V.P. Boakai Concerned About Conflict in Côte d’Ivoire

Saturday, 26th February 2011

Monrovia, Liberia - The Vice President of Liberia, Joseph N. Boakai, Sr., has expressed concern that the massive influx of Ivorian refugees in northeastern and southeastern Liberia could further compound the health challenges confronting post-war Liberia.

He said while some progress has been in revamping the country’s healthcare delivery system, including the revamping of the A.M Dogliotti Medical College and the Tubman National Institute of Medical Arts, several challenges, including shortage of trained medical practitioners, drugs and equipment, still persist. Accordingly, he observed, without the intervention of the international community, the influx will overwhelm northeastern Liberia’s healthcare delivery system.

Vice President Boakai made observation Friday evening, when a three-man delegation from the U.S based medical company Johnson & Johnson, accompanied by Deputy Minister Dr. Mohamed Sheriff, paid a courtesy call on him at his Capitol Building office.

The delegation which ended its visit Friday, was in the country to support the UN Population Fund’s campaign to end Fistula in Liberia. (Fistula is a medical condition characterized by the uncontrollable discharge of urine and feces).

“About 60 percent of all patients seeking medication at health centers in border towns are from Guinea and Sierra Leone,” adding this has overwhelmed health centers in these areas.

 Vice President Boakai thanked the Johnson &Johnson delegation for choosing to assist Liberia’s health sector, noting, “We are making some progress in health care delivery, but our needs are unending. Indeed, the challenges are many but we have come a long way.”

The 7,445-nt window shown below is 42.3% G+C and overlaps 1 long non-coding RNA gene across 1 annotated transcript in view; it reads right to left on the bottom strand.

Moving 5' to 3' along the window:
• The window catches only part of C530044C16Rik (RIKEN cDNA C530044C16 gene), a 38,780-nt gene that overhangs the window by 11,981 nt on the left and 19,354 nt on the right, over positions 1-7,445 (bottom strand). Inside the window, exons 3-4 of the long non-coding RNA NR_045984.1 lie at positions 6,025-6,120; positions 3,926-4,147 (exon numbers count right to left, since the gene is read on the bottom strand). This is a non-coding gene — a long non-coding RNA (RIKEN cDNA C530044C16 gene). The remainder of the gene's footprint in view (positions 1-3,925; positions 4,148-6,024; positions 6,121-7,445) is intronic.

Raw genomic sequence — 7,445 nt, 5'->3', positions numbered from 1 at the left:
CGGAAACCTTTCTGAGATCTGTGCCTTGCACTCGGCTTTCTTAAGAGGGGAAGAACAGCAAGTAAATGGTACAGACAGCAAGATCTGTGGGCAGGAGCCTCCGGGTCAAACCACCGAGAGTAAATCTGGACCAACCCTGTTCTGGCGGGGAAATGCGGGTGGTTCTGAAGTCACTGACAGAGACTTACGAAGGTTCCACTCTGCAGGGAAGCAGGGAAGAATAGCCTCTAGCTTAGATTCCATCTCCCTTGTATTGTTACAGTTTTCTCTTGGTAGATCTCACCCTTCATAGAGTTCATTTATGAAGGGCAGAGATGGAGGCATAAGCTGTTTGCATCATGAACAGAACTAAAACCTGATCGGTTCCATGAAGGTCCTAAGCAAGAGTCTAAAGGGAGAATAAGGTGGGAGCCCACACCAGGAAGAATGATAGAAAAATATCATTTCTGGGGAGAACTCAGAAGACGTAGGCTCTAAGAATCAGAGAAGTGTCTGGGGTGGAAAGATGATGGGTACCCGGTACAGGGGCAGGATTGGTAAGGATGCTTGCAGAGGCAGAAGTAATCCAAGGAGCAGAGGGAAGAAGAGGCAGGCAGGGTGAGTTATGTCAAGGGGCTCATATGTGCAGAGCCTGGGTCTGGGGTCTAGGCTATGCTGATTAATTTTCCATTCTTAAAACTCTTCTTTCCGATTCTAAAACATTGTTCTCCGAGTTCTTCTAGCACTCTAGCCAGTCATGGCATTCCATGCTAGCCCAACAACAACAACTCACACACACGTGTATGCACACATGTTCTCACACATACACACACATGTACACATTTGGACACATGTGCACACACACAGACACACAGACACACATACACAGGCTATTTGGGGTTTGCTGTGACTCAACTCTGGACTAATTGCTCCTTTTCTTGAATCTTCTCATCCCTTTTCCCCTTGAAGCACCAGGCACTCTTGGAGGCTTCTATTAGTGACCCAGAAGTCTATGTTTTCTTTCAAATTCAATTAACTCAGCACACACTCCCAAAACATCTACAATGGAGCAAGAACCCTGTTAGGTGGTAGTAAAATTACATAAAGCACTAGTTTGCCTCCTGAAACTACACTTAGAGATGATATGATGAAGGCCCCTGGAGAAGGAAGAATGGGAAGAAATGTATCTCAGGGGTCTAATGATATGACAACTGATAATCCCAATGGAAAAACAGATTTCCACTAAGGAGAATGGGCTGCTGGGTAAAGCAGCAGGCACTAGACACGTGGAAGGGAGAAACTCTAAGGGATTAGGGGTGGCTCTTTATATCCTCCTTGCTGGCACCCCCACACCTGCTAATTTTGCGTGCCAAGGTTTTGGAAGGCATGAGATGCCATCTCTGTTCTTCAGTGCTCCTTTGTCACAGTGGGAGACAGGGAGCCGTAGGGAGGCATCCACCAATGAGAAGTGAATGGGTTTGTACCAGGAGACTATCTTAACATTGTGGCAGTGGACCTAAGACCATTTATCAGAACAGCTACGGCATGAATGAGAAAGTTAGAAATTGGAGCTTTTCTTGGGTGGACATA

In remarks earlier, Mr. Conrad Person, Director of Corporate Contributions at Johnson & Johnson who headed the delegation, said his delegation was impressed with the tremendous progress taking place in Liberia today. “We have seen tremendous determination and energy to face challenges confronting the nation,” Mr. Person observed.

He said Johnson & Johnson has conceived a project to train doctors and nurses to strengthen post-war Liberia’s health sector and enable it fully meet the Millennium Development Goals.

Also making remarks were Mr. Rene Kiamba, Manager of Sub-Saharan Africa for Johnson & Johnson and Denis Robson, who also commended the Unity Party-led Government for the visible changes taking place in Liberia today.

Mr. Kiamba said when he visited Liberia few years ago, the changes he is seeing today were nowhere to be seen, adding, “We are encouraged. We commend you.” He said Johnson & Johnson was proud to be part of the post-war country’s success story.

Johnson & Johnson focuses on making life-changing, long-term differences in health by tackling the world’s major health related issued. The group’s community work in Africa dates back to 75 years. It is in more than 25 African countries.